Eighty-four percent of males who had ACL knee (anterior cruciate ligament) reconstruction with a patellar tendon (the tendon that attaches the knee to the front of the tibia or shin bone) graft continue at a high level of activity 15 years later, according to a study presented today at the American Orthopaedic Society for Sports Medicine’s Specialty Day in New Orleans, Louisiana (March 13). Additionally, these patients have not developed severe osteoarthritisand their knees remain stable.
New Orleans, LA (Vocus) March 13, 2010 — Eighty-four percent of males who had ACL knee (anterior cruciate ligament) reconstruction with a patellar tendon (the tendon that attaches the knee to the front of the tibia or shin bone) graft continue at a high level of activity 15 years later, according to a study presented today at theAmerican Orthopaedic Society for Sports Medicine‘s Specialty Day in New Orleans, Louisiana (March 13). Additionally, these patients have not developed severe osteoarthritis and their knees remain stable.
“We have done this procedure for many years and this study looks at patients as far back as 17 years,” said Leo Pinczewski, MD, corresponding author and consultant surgeon at the North Sydney Orthopaedic & Sports Medicine Centre, Wollstonecraft, Australia. “The results of this technique, which was new almost 20 years ago, were excellent at five years, outstanding at 10 years and still very, very good at 15 years. Patients went back to sport quickly, had an easy rehabilitation with no brace and were frequently walking straight away.”
The goal of ACL knee surgery is to stabilize the knee with a short rehabilitation letting patients get back to an active lifestyle. Long-term, the surgery aims to prevent additional damage to the knee and minimize osteoarthritis.
But Dr. Pinczewski’s success with the procedure almost didn’t occur, he noted. In 1989, Dr. Pinczewski had gone to a medical seminar to hear Tom Rosenberg, MD, of Salt Lake City, Utah, who had pioneered a surgery to arthroscopically reconstruct the ACL using the patellar tendon. Previously, this knee surgery had been an “open” (not minimally invasive) procedure with a long rehabilitation and a high incidence of osteoarthritis. All he was able to obtain was the procedure summary from literature left at the lecture.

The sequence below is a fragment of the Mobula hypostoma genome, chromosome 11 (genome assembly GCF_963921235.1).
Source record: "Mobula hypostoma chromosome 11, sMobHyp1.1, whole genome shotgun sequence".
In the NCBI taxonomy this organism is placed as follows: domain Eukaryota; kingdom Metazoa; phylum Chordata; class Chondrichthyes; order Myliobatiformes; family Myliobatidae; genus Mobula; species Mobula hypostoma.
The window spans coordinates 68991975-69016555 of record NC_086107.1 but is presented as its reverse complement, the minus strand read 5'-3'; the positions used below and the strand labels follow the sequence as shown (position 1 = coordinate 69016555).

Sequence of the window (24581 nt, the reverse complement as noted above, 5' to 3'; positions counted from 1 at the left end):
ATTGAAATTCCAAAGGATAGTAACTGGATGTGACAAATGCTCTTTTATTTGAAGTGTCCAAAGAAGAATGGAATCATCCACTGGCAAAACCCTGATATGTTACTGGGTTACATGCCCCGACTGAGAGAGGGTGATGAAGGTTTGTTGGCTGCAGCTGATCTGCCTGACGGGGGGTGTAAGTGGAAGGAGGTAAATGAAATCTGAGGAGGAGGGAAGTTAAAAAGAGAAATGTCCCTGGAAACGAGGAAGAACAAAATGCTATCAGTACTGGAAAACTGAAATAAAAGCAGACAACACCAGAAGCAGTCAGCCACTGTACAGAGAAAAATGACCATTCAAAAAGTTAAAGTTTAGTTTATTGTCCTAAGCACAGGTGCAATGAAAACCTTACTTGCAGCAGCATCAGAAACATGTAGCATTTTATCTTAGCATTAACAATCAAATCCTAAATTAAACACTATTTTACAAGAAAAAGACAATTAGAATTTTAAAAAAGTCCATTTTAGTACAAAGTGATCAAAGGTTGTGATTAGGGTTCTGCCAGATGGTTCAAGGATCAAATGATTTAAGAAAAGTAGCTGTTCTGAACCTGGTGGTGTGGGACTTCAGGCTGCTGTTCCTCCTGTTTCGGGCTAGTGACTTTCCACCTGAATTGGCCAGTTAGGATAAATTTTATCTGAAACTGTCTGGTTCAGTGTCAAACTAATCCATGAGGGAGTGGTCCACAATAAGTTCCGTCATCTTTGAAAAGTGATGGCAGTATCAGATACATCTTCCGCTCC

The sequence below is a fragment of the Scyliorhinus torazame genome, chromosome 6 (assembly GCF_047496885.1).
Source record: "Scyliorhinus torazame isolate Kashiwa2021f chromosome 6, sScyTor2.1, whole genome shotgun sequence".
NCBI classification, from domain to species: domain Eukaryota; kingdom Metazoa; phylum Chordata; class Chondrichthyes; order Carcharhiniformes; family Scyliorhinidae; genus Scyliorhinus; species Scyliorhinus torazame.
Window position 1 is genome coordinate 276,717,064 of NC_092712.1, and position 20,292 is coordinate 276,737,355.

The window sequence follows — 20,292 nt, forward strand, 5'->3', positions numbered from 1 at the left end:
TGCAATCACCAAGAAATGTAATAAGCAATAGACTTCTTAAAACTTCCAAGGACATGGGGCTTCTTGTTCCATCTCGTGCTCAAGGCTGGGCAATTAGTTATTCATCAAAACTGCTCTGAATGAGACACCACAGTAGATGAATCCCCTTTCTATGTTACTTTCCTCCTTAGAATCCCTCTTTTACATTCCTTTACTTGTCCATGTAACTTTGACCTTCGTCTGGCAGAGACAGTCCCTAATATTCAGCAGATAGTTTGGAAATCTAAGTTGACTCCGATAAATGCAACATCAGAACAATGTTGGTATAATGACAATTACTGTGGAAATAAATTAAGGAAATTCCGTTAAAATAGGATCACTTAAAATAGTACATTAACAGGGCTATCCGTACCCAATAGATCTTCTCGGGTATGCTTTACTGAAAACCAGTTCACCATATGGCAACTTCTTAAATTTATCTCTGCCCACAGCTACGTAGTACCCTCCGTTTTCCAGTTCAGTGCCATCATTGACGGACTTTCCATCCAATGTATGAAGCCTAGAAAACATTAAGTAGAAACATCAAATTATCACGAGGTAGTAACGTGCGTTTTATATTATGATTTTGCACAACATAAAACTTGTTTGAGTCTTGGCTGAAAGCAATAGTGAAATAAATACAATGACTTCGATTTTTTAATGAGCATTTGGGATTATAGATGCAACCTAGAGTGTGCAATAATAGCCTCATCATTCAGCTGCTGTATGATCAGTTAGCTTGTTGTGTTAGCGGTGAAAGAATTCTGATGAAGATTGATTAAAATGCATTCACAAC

“So, I worked out how to do it from the abstract,” said Dr. Pinczewski. “Little did I know that I got it wrong, according to Dr. Rosenberg’s method. But, in fact, it proved to be fortuitous. The way I performed the surgery was to drill the hole into the femoral bone before drilling into the tibia. Dr. Rosenberg’s technique drilled into the tibia first. It turned out you can get the graft into a better position and a more stable knee if you drill in that order. I didn’t know I had it ‘wrong’ until after I’d performed hundreds of successful operations.”
In the study, 90 patients (46 men and 44 women between 15-42 years) had endoscopic ACL knee surgery performed by Dr. Pinczewski. After 15 years, 82 patients (88%) were examined and documented. In evaluating knee function (limp, locking, instability, pain, swelling and trouble climbing stairs), the patients had a median score of 95 (in a range of 39-100). Rating the function of their knee on a scale of 0 – 10, with 10 being normal, excellent function and 0 being inability to perform daily activities, patients reported their knee function at an average of 9.5 after 15 years.
As for sports participation, 84 percent of males and 45 percent of females were participating in very strenuous activities such as soccer and basketball or in strenuous activities such as skiing or tennis. 24 percent of patients participated in moderate activities such as running or jogging and14 percent participated in light activities such as walking 15 years after surgery. However, 89 percent of patients had no signs ofosteoarthritis at 15 years after the surgery. The study did note a concern for increased kneeling pain in patients due to the donor site for the patellar tendon graft that needed further scrutiny.
The American Orthopaedic Society for Sports Medicine (AOSSM) is a world leader in sports medicine education, research, communication and fellowship, and includes national and international orthopaedic sports medicine professionals. The Society works closely with many other sports medicine specialists, including athletic trainers, physical therapists, family physicians, and others to improve the identification, prevention, treatment, and rehabilitation of sports injuries. For more information, please contact AOSSM Director of Communications Lisa Weisenberger at 847/292-4900. You can also visit the AOSSM newsroom atwww.sportsmed.org.
American Orthopaedic Society for Sports Medicine